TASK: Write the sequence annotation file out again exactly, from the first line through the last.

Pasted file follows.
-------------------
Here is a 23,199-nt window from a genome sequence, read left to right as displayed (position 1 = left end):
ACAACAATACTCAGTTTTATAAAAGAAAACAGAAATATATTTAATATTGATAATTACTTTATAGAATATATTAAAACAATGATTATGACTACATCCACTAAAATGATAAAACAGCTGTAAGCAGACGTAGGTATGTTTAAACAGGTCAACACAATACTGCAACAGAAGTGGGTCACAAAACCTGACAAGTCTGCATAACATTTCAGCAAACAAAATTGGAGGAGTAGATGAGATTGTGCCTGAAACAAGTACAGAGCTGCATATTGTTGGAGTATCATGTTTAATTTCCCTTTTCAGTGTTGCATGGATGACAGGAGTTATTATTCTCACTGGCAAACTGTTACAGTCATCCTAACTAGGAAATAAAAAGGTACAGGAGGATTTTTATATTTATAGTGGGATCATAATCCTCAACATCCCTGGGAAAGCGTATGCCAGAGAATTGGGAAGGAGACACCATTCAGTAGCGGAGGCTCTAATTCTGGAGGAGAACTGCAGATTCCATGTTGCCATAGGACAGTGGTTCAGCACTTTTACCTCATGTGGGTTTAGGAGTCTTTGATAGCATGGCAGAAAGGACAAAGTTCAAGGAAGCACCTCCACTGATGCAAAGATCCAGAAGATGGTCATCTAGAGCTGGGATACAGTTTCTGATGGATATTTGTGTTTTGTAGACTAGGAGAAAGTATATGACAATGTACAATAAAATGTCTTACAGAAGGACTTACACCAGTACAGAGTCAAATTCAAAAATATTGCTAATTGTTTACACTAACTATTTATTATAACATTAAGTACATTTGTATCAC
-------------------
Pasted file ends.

Here is a 23,199-nt window from a genome sequence, read left to right as displayed (position 1 = left end):
ACAACAATACTCAGTTTTATAAAAGAAAACAGAAATATATTTAATATTGATAATTACTTTATAGAATATATTAAAACAATGATTATGACTACATCCACTAAAATGATAAAACAGCTGTAAGCAGACGTAGGTATGTTTAAACAGGTCAACACAATACTGCAACAGAAGTGGGTCACAAAACCTGACAAGTCTGCATAACATTTCAGCAAACAAAATTGGAGGAGTAGATGAGATTGTGCCTGAAACAAGTACAGAGCTGCATATTGTTGGAGTATCATGTTTAATTTCCCTTTTCAGTGTTGCATGGATGACAGGAGTTATTATTCTCACTGGCAAACTGTTACAGTCATCCTAACTAGGAAATAAAAAGGTACAGGAGGATTTTTATATTTATAGTGGGATCATAATCCTCAACATCCCTGGGAAAGCGTATGCCAGAGAATTGGGAAGGAGACACCATTCAGTAGCGGAGGCTCTAATTCTGGAGGAGAACTGCAGATTCCATGTTGCCATAGGACAGTGGTTCAGCACTTTTACCTCATGTGGGTTTAGGAGTCTTTGATAGCATGGCAGAAAGGACAAAGTTCAAGGAAGCACCTCCACTGATGCAAAGATCCAGAAGATGGTCATCTAGAGCTGGGATACAGTTTCTGATGGATATTTGTGTTTTGTAGACTAGGAGAAAGTATATGACAATGTACAATAAAATGTCTTACAGAAGGACTTACACCAGTACAGAGTCAAATTCAAAAATATTGCTAATTGTTTACACTAACTATTTATTATAACATTAAGTACATTTGTATCAC